Press Archive

SDSC to Lead $8.4 Million Collaboration to Establish Distributed Data Archives

Published 06/26/1996

For more information, contact:
Ann Redelfs, SDSC
619-534-5032/5113 (fax)
redelfs@sdsc.edu

San Diego, CA--A vision of data outposts across the nation's information frontier--archives for governmental, scientific, and corporate data--is the driving force behind an SDSC-led collaboration that has been awarded an $8.4 million contract by the Defense Advanced Research Projects Agency (DARPA).

The Distributed Object Computation Testbed (DOCT) will create a testbed system for handling complex documents on geographically distributed data archives and computing platforms. In particular, the DOCT project will focus on the needs of the U.S. Patent and Trademark Office (USPTO) for handling the complex documents created in filing and updating patent applications.

"Electronic patent filing encompasses nearly all the complexities we could possibly face in dealing with distributed documents," said Reagan Moore, SDSC associate director for enabling technologies and DOCT's principal investigator. "This project will integrate archival storage, databases, object computation systems, and data handling systems in a heterogeneous environment."

The technologies should also apply to the information needs of other agencies, such as the National Science Foundation, the National Institutes of Health, the Nuclear Regulatory Commission, the Environmental Protection Agency (EPA), the Department of Energy, and the Department of Defense. For example, the project will couple environmental regulations with technical data sets for San Diego Bay and Chesapeake Bay.

To support data-intensive applications on widely distributed data sources, DOCT will need replicated archives, redundant communication paths, and database technology to access the data. In addition, the USPTO requires all this in a fault-tolerant, secure environment.

Electronically filed patents might include Virtual Reality Modeling Language (VRML) descriptions of manufacturing processes, digital images, text, chemical formulas in Chemical eXchange Format (CXF), mathematical formulas, and other elements. Furthermore, both paper and electronic documents must co-exist in the face of updates and amendments, and critical to the implementation, USPTO's existing Messenger and CSIR legacy databases must be migrated to the more advanced DOCT.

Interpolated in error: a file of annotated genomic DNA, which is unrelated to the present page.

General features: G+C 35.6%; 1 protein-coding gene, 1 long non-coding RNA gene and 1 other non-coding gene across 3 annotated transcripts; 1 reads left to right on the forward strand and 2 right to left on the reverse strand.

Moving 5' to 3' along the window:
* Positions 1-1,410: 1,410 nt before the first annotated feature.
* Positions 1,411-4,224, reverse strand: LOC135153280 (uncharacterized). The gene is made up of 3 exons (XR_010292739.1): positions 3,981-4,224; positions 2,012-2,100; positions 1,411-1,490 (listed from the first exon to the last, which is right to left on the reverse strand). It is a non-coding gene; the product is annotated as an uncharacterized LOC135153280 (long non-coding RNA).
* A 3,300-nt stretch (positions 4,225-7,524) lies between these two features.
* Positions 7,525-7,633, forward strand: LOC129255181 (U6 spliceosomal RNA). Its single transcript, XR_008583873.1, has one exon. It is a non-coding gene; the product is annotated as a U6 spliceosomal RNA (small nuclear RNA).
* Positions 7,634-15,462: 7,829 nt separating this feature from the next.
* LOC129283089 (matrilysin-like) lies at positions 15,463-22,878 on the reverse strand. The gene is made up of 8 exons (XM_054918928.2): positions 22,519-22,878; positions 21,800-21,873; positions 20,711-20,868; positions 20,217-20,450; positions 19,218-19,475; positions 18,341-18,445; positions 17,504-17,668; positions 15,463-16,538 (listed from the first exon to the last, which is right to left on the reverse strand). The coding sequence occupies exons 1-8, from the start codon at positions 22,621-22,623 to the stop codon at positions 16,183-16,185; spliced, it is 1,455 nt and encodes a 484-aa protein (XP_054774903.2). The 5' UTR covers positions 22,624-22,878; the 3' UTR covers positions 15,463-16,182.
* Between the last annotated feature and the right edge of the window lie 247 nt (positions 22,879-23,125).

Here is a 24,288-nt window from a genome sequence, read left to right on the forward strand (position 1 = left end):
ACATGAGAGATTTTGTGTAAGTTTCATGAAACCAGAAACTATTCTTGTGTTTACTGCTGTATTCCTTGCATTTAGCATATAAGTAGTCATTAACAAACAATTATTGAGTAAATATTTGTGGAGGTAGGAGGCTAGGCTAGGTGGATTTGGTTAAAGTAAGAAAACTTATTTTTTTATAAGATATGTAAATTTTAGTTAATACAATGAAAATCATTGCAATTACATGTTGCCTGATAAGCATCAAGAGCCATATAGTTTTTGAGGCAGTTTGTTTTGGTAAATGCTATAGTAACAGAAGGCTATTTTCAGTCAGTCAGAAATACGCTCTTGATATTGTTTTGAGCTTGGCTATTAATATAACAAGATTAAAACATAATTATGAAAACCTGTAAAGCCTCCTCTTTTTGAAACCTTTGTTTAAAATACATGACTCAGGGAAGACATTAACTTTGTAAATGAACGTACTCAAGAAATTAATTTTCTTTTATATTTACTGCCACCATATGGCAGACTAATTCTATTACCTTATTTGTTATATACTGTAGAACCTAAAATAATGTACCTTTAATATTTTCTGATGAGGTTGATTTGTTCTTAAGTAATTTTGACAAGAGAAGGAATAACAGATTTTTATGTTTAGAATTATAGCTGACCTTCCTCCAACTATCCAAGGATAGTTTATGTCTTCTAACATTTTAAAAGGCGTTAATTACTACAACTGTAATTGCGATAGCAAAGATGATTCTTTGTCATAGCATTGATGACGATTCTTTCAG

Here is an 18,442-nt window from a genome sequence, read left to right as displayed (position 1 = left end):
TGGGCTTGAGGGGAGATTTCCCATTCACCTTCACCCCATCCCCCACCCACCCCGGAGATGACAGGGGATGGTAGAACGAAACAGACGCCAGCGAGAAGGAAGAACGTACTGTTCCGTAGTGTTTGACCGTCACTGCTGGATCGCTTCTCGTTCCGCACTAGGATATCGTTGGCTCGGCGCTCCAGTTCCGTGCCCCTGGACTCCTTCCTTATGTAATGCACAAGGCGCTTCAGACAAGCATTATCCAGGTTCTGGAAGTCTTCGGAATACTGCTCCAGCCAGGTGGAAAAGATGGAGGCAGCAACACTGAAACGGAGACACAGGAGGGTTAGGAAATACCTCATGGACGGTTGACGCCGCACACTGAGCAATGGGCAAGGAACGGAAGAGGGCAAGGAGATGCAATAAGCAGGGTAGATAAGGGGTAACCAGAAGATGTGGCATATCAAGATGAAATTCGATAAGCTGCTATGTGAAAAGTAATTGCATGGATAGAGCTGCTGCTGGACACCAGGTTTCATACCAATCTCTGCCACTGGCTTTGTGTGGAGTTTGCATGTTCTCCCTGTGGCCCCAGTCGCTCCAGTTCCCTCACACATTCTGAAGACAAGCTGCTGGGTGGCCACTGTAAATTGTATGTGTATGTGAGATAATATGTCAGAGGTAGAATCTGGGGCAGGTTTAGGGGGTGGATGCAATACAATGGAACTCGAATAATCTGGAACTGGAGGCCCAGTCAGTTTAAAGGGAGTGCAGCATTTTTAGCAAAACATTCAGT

Co-principal investigator for the project is Richard L. Klobuchar, vice president for corporate development at Science Applications International Corporation (SAIC). SAIC, a DOCT team member, will operate the Washington-area Metacomputing Site. SAIC's draft standard for USPTO electronic filing will be prototyped in the DOCT efforts. SAIC's optical power server will also be enhanced for scanning technical documents.

Other DOCT team members are the California Institute of Technology's Center for Advanced Computing, which will serve as a geographically remote mirror site for the data archives; the National Center for Supercomputing Applications (NCSA), which will provide additional supercomputing resources; the University of Virginia, whose Legion system will provide object-oriented support; Old Dominion University, whose Center for Coastal Physical Oceanography will provide extensive environmental data on Chesapeake Bay; the University of California, San Diego, which will collaborate on fault tolerance and distributed computing; and Open Text Corporation, which will provide full-text indexing and retrieval software.

The testbed will be built from existing hardware systems: supercomputers at SDSC and NCSA; archival storage systems at SDSC and Caltech; and the vBNS and AAI national networks through NSF, ARPA, and the Naval Command, Control and Ocean Surveillance Center in San Diego. For software, DOCT team members will develop object-relational database interfaces to the High Performance Storage System, text retrieval software, and complex and distributed document support.

SDSC, a national laboratory for computational science and engineering, is sponsored by NSF, other federal agencies, the State and University of California, and private organizations; is affiliated with the University of California, San Diego; and is administered by General Atomics. For more information, see SDSC's Web site (http://www.sdsc.edu/) or contact Ann Redelfs, redelfs@sdsc.edu, 619-534-5032.